I was unusually grateful when the sun began to creep above the horizon.  As I walked,

IMG_0396.jpg an owl flew over my head and the clouds began to blush pink.  I looked at my watch figuring out how long it  would be until there was enough light to see.  I switched off my headlamp and enjoyed the sunrise through the gaps in the hills.  I heard a scratching noise, exactly like the noise my dog makes when she scratches her ear.  I turned my head.  Opposite the sunrise was the moon was setting and beneath it about 5 feet from me was a coyote doing a morning scratch and stretch.  With the sunlight, I regained my confidence.  I was not scared.  I just watched as it did a perfect downward dog stretch and then headed into the brush.

Coming Home

I had cell phone service and received a text from my father asking if I was going to make it or if I would need a ride.  I sent him a photo of the coyote and then looked at my watch.  It was going to be close, but I might be able to do.  I texted him back saying I was going to try.  I accidentally picked a trail variation that had more altitude gain and cursed as I hiked up to hawk hill, prematurely blaming myself for my potential failure.

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A few minutes later I saw the golden gate bridge.  I smiled and started singing.  I felt tears slide down my face.  I wiped them and laughed at myself, not quite sure why I was crying.  I started singing again and I felt so happy that I am sure my walk looked more like a skip.  I felt tears again.  The random song that had popped into my head was one from childhood, Unwritten by Natasha Benningfield, “Reaching for something in the distance/ So close you can almost taste it/ Release your inhibitions/ Feel the rain on your skin/ No one else can feel it for you/ Only you can let it in/ No one else, no one else/ Can speak the words on your lips/ Drench yourself in words unspoken/ Live your life with arms wide open/ Today is where your book begins/ The rest is still unwritten.”  I laughed at myself again, but this time did not dry my tears.  I let myself walk laughing and smiling and crying and singing.  As I walked across the Golden Gate Bridge, something I had only done once before despite having grown up in San Francisco, I knew I was going to make it.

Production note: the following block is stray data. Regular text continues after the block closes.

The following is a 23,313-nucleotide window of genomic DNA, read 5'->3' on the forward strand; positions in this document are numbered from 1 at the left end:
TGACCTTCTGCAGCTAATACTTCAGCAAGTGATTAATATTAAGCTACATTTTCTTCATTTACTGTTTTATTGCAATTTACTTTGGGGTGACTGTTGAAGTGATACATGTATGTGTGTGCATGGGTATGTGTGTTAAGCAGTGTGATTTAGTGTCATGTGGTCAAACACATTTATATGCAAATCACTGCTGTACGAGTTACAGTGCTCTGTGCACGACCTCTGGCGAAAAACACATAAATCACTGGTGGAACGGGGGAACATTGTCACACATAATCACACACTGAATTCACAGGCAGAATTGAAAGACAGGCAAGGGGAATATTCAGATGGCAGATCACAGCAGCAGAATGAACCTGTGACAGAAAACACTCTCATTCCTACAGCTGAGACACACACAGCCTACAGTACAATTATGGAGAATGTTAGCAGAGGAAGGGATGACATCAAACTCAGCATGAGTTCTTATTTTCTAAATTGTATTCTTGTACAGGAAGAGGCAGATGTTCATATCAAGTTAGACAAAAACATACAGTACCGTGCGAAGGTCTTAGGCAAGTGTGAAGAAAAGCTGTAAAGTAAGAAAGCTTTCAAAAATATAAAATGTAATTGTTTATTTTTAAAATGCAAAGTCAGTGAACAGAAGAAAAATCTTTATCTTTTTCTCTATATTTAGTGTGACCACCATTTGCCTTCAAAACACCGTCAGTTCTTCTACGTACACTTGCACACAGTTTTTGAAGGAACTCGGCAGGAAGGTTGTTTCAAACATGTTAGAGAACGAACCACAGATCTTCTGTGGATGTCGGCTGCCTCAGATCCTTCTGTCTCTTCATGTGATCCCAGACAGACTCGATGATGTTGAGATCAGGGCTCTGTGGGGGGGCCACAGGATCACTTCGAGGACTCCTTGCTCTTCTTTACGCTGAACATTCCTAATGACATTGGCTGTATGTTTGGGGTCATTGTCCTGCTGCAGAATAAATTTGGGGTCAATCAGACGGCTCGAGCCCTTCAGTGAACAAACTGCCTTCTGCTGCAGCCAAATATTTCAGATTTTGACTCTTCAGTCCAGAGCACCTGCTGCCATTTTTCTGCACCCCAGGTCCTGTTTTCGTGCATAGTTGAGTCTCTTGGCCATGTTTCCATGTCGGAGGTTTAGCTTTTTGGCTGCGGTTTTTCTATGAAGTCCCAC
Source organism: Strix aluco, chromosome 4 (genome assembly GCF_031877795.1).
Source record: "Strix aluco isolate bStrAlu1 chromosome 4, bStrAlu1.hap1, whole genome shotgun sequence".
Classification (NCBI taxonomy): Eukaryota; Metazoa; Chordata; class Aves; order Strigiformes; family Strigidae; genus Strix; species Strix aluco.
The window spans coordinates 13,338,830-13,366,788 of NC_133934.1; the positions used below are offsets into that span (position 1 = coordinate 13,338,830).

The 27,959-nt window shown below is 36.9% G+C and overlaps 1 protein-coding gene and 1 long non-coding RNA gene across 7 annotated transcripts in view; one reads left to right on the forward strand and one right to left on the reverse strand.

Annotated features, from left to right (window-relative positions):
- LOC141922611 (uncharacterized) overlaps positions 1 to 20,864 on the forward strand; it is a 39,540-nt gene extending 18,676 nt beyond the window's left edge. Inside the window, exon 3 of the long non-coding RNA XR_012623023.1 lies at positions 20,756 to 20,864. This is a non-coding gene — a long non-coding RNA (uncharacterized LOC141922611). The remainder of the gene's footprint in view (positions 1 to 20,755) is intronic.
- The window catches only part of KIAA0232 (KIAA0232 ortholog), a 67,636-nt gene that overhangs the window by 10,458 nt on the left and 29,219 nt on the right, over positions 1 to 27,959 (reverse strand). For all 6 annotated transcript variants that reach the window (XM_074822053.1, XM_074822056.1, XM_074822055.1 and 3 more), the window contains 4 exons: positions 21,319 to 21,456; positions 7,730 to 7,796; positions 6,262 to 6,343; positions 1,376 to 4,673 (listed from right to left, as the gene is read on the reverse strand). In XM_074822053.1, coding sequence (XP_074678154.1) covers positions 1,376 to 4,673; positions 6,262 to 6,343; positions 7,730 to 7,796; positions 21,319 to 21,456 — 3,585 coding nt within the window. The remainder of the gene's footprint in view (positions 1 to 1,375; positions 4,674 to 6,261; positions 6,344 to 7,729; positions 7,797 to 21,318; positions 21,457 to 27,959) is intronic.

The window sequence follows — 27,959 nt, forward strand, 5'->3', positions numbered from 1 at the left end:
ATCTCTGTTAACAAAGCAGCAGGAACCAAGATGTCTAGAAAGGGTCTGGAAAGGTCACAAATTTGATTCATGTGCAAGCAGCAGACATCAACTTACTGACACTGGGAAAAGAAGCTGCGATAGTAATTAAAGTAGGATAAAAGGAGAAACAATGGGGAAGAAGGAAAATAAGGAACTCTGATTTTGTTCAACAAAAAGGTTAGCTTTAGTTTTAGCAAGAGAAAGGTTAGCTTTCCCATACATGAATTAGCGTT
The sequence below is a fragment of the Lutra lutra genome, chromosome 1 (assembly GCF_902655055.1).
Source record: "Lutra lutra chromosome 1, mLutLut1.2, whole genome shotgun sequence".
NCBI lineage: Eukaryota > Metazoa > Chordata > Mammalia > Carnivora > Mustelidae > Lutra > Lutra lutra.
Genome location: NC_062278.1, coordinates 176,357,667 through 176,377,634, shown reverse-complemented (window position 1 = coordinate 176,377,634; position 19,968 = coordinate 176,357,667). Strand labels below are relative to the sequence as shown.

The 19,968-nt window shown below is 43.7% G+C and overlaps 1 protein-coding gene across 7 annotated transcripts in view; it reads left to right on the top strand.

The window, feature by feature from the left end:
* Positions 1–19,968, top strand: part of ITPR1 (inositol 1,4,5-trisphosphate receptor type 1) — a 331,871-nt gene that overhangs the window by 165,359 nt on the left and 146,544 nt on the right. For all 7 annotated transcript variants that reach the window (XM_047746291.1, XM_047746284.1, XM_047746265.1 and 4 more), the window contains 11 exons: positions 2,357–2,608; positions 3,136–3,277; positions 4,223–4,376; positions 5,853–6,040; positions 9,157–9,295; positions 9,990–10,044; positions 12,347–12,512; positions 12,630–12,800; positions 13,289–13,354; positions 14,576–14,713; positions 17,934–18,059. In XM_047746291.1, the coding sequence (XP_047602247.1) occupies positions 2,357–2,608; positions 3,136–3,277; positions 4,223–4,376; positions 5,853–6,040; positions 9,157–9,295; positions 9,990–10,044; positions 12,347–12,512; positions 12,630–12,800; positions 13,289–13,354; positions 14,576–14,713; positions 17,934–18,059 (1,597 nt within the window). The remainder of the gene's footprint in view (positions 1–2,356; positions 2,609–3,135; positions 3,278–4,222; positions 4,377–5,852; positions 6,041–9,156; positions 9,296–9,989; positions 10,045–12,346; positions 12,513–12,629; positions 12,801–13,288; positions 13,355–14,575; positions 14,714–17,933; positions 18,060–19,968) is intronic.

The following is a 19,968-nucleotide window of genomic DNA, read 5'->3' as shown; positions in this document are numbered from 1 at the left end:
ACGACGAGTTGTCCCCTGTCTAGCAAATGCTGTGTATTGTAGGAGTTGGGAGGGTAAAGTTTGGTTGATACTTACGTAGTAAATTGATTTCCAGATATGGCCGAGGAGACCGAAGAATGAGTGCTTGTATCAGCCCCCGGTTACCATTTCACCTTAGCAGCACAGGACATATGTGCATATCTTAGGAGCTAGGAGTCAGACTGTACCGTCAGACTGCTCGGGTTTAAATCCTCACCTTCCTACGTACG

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Coming Up: Three Easy Ways to Connect with the Trail!

1. Simply enter a giveaway April 1st-30th, 2018 to help increase awareness about the Bay Area Ridge Trail and support trail maintenance and extension!  This is especially important this year after the fires in Northern California.  Prizes include:  REI Co-op backpack and trekking poles, Whole Foods Market $250 gift cards, an REI Co-op camping trip, and a Bay Area Ridge Trail guided hike.  This giveaway is in partnership with Whole Foods Market, REI Co-op and the Bay Area Ridge Trail.

2.  Shop at Whole Foods Markets in Northern California on April 19th 2018 and 5% of Sales will be donated to the Bay Area Ridge Trail!  Find a participating store near you.

3.  Celebrate Earth Month and join us for a hike on the Bay Area Ridge Trail!  Find a time and trail section that work for you.  Check out these links to register and for more information.

Looking for a different hike on the Bay Area Ridge Trail or these times don’t work?  Feel free to contact me for trip planning advice, to ask questions about the trail or to arrange a guided hike!

Hope to see you out on the trail!

“THIS ARTICLE ORIGINALLY APPEARED ON THE TREK. YOU CAN READ IT HERE!”

 

3 thoughts on “A 70-Mile Section Hike on the Bay Area Ridge Trail: Long Distance Hiking in San Francisco’s Backyard

Add yours

  1. Who’s your publisher??? Great job Danielle!!!!!!
    Follow your dreams! Live your dreams! And most importantly enjoy your dreams!!!!!
    Unc!!!

    Like